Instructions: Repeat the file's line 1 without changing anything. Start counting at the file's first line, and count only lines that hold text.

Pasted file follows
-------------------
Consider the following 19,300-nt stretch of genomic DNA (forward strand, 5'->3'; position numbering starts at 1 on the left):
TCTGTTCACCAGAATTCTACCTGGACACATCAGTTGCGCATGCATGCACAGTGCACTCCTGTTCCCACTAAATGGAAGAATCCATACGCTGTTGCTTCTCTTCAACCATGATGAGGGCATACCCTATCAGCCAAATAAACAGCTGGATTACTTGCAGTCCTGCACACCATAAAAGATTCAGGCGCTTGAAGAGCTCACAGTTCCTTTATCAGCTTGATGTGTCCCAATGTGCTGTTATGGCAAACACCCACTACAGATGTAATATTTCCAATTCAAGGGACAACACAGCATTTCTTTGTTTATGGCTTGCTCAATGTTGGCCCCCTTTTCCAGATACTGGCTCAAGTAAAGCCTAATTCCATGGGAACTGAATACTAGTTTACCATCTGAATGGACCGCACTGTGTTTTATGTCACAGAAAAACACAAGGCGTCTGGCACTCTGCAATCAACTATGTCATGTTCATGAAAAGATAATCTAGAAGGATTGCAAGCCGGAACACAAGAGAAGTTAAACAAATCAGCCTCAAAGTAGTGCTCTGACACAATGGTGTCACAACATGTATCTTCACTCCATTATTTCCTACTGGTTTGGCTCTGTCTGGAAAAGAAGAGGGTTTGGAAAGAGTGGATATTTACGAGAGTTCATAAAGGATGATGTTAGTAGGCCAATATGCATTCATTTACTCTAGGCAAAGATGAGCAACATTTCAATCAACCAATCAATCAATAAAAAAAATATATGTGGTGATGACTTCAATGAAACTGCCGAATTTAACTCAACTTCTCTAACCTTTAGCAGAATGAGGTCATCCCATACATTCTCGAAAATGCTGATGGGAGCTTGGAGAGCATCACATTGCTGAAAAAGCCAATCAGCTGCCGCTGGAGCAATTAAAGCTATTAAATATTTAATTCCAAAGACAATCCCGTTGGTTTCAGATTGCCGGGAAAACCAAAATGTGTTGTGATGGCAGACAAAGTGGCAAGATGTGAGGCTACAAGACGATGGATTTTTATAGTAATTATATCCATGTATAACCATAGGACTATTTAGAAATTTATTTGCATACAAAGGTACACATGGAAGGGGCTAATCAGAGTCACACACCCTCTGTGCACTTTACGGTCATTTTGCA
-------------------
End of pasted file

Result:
Consider the following 19,300-nt stretch of genomic DNA (forward strand, 5'->3'; position numbering starts at 1 on the left):